To those that are not familiar with the current situation in the Maltese Islands, allow me to briefly explain what’s going on; a national protest was held yesterday in front of the Parliament Building in Valletta, where over 3,000 people attended what was considered the biggest environmental rally in the country’s history. People from all walks of life gathered together to protest the rampant over-development of what are known as ODZ (Outside Development Zone) lands and the general countryside. The demonstration was triggered specifically by the government’s proposal to use Żonqor point in Marsascala (over 90,000 sq. M. of ODZ and agricultural land) as the site for the development of a University and the establishment of Front Ħarsien ODZ, the organisation which masterminded the protest.
What’s absolutely unacceptable and unabashedly shady about the development is that, at the time of the writing of this article, the Prime Minister Dr Joseph Muscat has not yet published the agreement made with Sadeen Investments Ltd, the company behind the proposal. Several Labour MPs have declined to answer questions in relation to the development; in fact, the government in general has maintained a stoic approach of giving the issue as little coverage as possible as well as doing its utmost to smear the image of the countryside in question and labelling it as a wasteland rather than the beautiful stretch of fields and greenery it actually is.
The protest was, therefore, a success – a small step in the right direction. However, we must not stop now and think we have thwarted the government’s efforts to turn our country into the next Dubai or Singapore (these were the Prime Minister’s words, not mine). Our country is not characterised by slabs of concrete and man-made structures, nor is it a haven for the affluent; Malta’s best parts are the ones we are ruthlessly bulldozing to build accommodations for the wealthy. The serene countryside, the richness of our history, the beauty of the unpolluted beaches and the clean, fresh air of the natural environment are the country’s biggest attractions. Most of the tourists that come to Malta come here to relax and unwind from the fast-paced lifestyles of bigger, built-up cities, thus making the systemic destruction of the environment at the hands of relentless developers and money-hungry politicians both irresponsible and short-sighted.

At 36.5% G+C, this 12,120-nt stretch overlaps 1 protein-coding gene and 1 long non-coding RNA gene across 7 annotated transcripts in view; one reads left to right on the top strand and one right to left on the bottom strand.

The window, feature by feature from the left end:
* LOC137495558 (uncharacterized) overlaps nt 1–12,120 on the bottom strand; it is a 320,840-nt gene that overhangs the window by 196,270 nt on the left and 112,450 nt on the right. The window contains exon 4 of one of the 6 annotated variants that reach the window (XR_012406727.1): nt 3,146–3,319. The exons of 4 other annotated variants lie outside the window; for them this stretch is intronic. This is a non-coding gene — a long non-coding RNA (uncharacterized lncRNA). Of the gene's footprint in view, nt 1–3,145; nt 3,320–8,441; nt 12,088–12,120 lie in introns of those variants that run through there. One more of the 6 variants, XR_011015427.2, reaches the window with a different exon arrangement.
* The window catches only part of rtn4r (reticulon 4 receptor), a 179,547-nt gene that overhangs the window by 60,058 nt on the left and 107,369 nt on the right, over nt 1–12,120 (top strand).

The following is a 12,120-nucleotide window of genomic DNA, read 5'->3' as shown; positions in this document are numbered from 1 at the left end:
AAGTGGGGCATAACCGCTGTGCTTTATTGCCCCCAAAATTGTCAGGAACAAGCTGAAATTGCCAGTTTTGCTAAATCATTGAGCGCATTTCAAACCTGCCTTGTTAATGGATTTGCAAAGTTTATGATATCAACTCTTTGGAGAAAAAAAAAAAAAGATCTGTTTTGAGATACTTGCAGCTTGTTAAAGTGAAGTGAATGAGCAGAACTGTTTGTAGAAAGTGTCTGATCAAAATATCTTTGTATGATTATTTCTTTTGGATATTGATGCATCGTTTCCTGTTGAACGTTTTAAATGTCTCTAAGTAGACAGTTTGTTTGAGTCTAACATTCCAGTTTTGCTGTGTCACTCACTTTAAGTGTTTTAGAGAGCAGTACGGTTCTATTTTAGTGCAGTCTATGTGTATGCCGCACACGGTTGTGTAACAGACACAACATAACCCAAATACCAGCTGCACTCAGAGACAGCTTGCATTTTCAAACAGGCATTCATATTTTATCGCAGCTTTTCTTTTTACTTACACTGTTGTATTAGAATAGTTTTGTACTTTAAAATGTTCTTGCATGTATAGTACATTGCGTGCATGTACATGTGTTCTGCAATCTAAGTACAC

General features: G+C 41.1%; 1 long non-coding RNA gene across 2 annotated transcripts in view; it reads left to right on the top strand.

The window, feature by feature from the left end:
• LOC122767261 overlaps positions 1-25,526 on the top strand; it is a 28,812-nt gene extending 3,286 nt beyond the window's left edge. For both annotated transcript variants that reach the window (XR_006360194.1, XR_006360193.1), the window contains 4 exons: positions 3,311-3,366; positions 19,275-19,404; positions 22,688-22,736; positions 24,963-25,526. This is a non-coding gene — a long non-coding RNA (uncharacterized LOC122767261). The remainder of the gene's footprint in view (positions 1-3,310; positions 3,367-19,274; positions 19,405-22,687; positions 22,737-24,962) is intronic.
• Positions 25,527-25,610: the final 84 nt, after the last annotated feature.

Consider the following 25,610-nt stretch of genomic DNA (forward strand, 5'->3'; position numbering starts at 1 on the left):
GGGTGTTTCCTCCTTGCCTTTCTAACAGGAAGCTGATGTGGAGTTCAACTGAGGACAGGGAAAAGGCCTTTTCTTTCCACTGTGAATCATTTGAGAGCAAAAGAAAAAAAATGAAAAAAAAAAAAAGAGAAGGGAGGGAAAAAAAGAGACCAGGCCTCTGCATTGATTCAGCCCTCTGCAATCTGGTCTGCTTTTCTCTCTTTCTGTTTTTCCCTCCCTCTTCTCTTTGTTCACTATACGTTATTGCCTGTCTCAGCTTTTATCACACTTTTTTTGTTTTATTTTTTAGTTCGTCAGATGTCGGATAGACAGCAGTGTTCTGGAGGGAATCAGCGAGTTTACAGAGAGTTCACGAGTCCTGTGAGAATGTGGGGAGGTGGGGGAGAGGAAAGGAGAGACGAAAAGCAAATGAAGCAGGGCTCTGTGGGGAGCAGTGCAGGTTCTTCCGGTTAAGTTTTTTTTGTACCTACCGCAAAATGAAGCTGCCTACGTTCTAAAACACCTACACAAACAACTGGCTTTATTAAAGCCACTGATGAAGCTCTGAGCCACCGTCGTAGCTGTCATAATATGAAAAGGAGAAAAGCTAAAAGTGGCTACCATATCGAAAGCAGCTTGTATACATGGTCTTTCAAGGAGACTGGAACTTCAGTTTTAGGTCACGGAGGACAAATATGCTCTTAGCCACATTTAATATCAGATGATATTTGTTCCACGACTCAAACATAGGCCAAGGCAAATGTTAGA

It is for these reasons that we must do anything we need to do in order to stop our countryside from being pillaged any further. 3,000 people is not a number that should be ignored, yet Dr Joseph Muscat, in his typical irritating and passive style, still had the stones to say that “we are not an arrogant government but we have to ensure that the economy continues to grow so we will take the necessary decisions… I believe there are common sense compromise solutions which this government is working upon.” It does not take a genius to construe that what he meant by that is that the protest has been acknowledged, but we will still make sure that money keeps flowing into the country’s coffers, even if it means screwing the environment anyway. More people need to snap out of the red vs. blue mentality that has made the country a free gravy train for those in bed with the ruling party and one, giant slab of concrete for the rest. More people need to add their voice to the resistance, or what makes our country beautiful and unique will keep on being chipped away until there’s nothing else left.